While it is difficult to predict how often elevated weather conditions may occur, the threat of wildfires in California is real and growing. Californians need to be prepared with a plan and have an emergency kit. SCE customers can update their contact information and find helpful safety tips at sce.com/wildfire.

2. Under what conditions will SCE call a PSPS?

Elevated weather conditions can cause vegetation or other items to be blown into power lines possibly creating a wildfire. Under these situations, we may temporarily shut off power to customers to keep you and your community safe. SCE considers a number of factors and conditions before declaring a PSPS. These include, but are not limited to:

  • High winds (including Red Flag Warnings declared by the National Weather Service)
  • Low humidity
  • Dry vegetation that could serve as fuel
  • On-the-ground observations
  • Fire threat to electric infrastructure
  • Public safety risk
3. Who makes the decision to do a PSPS?

Each utility determines when a PSPS is called and how it will be implemented. California’s three largest investor owned utilities, at the direction of the California Public Utilities Commission, are coordinating to prepare all Californians for the threat of wildfires and power outages during times of extreme weather. Find more information about this statewide effort at: prepareforpowerdown.com.

 
4. Who will be impacted by PSPS?

Customers who live in high fire risk areas as defined by the California Public Utilities Commission are more likely to experience a PSPS. However, customers who do not live in these high fire risk areas may also be impacted because of how the electrical grid is interconnected. SCE has a network of circuits providing power to 15 million people within a 50,000-square-mile area of central, coastal and Southern California. Anyone in California could be impacted by emergency events such as PSPS and need to be prepared with a plan.

SCE customers should update their contact information and sign up for PSPS alerts at sce.com/pspsalerts.

5. What about customers who rely on medical equipment for their health and safety?

We engage and identify critical care customers on an ongoing basis well before a PSPS. Power outages also happen in our service area unrelated to a PSPS, so customers need to be prepared to ensure medical equipment will still run during an outage. We encourage our critical care customers to have a backup plan now. Customers with special medical equipment should ensure that we have their most up-to-date contact information so we can notify them of a power shutoff. For more information: sce.com/medicalbaseline.

Note: Critical care customers are a subset of customers called “medical baseline” customers. Medical baseline customers may have medical equipment, but not all of that equipment is critical, life-saving equipment.

6. How we communicate before, during and after a PSPS.

We intend to notify affected customers approximately two days in advance of a potential power shutoff. This notification will be via email, text or phone call. We may also send another notice to customers about one day before a potential power shutoff. We will keep customers updated regularly on our website and social media channels. We will also notify affected customers when power has been restored. SCE customers can sign up for PSPS alerts at sce.com/pspsalerts.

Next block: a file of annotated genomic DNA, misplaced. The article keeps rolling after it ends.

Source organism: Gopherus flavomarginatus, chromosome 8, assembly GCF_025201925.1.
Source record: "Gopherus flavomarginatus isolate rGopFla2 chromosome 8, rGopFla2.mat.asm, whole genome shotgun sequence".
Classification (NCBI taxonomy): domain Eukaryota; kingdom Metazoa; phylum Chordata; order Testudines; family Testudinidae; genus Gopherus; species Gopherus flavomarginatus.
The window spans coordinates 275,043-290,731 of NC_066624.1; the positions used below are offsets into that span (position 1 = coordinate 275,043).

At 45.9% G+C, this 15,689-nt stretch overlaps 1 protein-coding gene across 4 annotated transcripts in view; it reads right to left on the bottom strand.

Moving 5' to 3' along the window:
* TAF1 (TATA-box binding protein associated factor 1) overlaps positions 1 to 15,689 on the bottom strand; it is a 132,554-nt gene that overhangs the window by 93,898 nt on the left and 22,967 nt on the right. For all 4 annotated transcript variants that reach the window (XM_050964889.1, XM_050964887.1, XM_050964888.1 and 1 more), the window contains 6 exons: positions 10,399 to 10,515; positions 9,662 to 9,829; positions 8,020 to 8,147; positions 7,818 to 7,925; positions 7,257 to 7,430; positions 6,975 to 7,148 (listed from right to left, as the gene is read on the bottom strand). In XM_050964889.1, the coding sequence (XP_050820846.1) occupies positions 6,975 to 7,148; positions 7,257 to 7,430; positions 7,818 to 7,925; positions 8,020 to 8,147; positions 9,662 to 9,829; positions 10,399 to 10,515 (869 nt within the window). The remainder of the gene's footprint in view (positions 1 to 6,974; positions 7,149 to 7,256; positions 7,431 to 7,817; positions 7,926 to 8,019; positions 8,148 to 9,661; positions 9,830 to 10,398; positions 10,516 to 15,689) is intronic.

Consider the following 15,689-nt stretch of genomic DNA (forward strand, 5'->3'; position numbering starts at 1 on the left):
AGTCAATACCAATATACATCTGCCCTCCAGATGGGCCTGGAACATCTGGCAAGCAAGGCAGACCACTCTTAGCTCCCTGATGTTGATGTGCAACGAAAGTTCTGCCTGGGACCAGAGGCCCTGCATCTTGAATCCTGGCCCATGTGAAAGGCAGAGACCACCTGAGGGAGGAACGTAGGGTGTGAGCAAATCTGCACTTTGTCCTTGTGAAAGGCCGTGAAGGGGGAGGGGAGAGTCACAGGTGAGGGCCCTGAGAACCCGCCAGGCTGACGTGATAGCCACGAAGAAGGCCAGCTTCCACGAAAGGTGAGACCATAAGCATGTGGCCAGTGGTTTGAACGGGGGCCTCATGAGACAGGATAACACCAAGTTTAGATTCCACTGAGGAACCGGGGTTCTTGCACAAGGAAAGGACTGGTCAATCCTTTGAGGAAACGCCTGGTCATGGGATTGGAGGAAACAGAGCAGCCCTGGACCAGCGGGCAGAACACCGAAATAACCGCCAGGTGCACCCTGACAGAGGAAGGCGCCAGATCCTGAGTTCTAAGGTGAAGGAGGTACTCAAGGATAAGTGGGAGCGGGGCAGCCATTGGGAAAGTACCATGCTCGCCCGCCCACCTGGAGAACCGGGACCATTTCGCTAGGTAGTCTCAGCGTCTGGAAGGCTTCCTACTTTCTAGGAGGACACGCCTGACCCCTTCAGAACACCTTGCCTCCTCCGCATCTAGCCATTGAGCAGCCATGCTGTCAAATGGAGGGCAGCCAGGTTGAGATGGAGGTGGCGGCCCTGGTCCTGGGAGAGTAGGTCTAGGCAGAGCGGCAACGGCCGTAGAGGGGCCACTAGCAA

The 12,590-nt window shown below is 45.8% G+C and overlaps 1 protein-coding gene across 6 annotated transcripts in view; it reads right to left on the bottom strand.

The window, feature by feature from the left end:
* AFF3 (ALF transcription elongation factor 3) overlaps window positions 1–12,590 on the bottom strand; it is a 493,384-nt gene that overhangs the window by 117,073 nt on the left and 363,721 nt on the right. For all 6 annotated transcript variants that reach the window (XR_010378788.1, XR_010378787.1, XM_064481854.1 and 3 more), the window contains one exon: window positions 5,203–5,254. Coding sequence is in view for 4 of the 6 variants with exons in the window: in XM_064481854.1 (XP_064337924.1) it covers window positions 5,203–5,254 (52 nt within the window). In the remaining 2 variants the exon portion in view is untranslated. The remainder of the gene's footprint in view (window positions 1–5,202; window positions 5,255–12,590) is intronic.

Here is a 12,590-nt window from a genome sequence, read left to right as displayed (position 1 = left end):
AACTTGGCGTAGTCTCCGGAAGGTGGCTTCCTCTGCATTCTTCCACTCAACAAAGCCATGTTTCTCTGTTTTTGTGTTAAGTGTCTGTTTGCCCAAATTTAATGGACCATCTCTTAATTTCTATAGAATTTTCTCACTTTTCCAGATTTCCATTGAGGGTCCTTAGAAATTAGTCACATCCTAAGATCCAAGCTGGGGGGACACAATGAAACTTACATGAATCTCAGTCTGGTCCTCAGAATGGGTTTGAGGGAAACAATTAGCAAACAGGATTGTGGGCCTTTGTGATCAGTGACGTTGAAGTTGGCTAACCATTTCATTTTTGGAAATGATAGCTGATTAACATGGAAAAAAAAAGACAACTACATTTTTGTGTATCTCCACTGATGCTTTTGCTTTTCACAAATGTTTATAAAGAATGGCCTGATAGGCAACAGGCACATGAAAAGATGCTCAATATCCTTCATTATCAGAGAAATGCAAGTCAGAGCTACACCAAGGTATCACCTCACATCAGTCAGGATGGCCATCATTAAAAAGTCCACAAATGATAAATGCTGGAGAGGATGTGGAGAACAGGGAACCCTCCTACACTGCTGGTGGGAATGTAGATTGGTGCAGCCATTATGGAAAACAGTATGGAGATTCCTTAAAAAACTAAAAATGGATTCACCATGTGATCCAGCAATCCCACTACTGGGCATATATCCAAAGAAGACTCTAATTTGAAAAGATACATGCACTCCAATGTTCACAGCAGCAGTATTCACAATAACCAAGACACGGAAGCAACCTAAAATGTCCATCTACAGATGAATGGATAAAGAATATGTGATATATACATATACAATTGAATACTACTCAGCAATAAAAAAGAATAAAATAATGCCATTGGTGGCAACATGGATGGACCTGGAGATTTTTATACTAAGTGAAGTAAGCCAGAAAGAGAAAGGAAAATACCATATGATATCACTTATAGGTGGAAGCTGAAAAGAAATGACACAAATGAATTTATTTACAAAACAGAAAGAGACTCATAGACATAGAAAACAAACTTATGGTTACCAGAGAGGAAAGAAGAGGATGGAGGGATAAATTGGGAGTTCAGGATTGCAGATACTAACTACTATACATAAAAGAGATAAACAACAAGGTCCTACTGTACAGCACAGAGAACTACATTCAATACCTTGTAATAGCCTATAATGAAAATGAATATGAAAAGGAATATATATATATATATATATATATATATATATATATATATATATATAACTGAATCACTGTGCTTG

7. Does SCE coordinate with local governments and first responders before and during a PSPS event?

In advance of PSPS events, SCE will meet with local governments, emergency management community and first responders to inform them about the PSPS protocol, including the location of circuits in their jurisdictions which may be shut off during a PSPS.

8. How long will it take for my power to be restored after a PSPS event?

A PSPS event will last as long as the dangerous fire weather conditions exist. If circuits are shut off, those circuits and lines will be inspected to ensure there are no problems that might create a danger before power can be safely restored. SCE crews will need to visually inspect the power lines during daylight hours so operations may be limited during overnight hours.

Customers should be prepared to be without power for an extended period of time during a PSPS. Customers should prepare emergency plans now. Click here for more details.

9. Will there be rotating outages during a PSPS?

System reliability may be impacted during a rare, wider scale PSPS event and could result in rotating outages. Customers could be without power for an extended period of time and should take steps now to be prepared. Find preparedness tips at: sce.com/beprepared or readyforwildfire.org.

10. What other steps is SCE taking to reduce wildfire risk?

Turning off power during elevated weather events is just one component of SCE’s Wildfire Mitigation Plan. We continue to reduce the risk of electrical equipment igniting wildfires, going beyond industry practices to address the new conditions we are facing. We’ve implemented a variety of technologies for advanced fire safety, including installation of new high-definition cameras, weather stations and miles of insulated power lines. We are also expanding operational practices such as enhanced overhead inspections, vegetation management and emergency response protocols.